The effect of acute NH4C1-induced metabolic acidemia on renal electrolyte excretion was examined in nine healthy subjects during steady state water diuresis. Following oral NH4C1, venous pH and bicarbonate concentration declined significantly (p < 0.01) while inulin and PAH clearances remained unchanged. Mean sodium excretion (UNaV) increased from 142 ± 16 μeq/min (mean ± SEM) to 310 ± 49 μeq/min (p < 0.01) at 8 hr without change in plasma aldosterone or renin levels. Urine flow remained unchanged while CH2O (CH2O + CCl) declined significantly, suggesting that acute metabolic acidemia inhibits sodium transport in the distal nephron. Similar results were observed in two subjects with central diabetes insipidus. Three subjects restudied following the ingestion of an equivalent amount of chloride administered as NaCl, failed to demonstrate a significant rise in UNaV.UKV fell acutely from 91 ± 13 to 45 ± 5 μeq/min (p < 0.001) despite an increase in serum potassium concentration. No change in plasma insulin was observed. UCaV rose from 66 ± 15 to 143 ± 18 μg/min and fractional excretion of calcium increased from 0.55 ± 0.13 to 1.24 ± 0.21% (p < 0.001). Total serum calcium fell slightly, but ionized calcium rose from 3.99 ± 0.05 to 4.30 ± 0.03 mg/dl (p < 0.001). No change in nephrogenous cyclic (cAMP) excretion was observed. In conclusion, acute metabolic acidemia in man (1) inhibits sodium reabsorption in the distal nephron independent of changes in plasma aldosterone concentration, filtered chloride load, or volume expansion; (2) inhibits potassium excretion despite a rise in serum potassium concentration; and (3) inhibits tubular calcium reabsorption independent of changes in parathyroid hormone (as reflected by urinary cAMP).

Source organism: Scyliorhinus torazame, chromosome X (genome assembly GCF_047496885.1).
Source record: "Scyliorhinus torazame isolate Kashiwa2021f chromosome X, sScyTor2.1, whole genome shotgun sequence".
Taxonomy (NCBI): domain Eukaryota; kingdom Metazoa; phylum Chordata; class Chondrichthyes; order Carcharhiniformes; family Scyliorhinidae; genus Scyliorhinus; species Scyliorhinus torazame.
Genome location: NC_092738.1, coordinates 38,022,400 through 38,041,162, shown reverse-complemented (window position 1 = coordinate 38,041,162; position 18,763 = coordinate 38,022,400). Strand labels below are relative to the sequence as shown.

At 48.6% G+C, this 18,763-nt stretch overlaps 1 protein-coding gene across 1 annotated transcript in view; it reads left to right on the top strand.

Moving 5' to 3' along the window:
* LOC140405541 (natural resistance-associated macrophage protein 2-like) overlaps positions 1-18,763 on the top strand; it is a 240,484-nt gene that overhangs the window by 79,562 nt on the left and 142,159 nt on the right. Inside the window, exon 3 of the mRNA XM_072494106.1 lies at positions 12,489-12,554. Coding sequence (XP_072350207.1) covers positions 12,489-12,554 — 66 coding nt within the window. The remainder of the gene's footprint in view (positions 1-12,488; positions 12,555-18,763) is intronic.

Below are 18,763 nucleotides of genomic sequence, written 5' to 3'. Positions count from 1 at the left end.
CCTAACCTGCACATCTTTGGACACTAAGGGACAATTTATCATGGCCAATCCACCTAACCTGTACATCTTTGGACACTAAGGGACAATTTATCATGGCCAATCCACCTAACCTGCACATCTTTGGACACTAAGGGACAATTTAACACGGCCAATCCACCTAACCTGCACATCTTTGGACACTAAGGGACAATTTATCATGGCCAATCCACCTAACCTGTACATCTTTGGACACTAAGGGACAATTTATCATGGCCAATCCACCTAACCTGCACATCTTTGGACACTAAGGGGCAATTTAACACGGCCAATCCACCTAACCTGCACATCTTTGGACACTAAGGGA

ASJC Scopus subject areas
- Endocrinology, Diabetes and Metabolism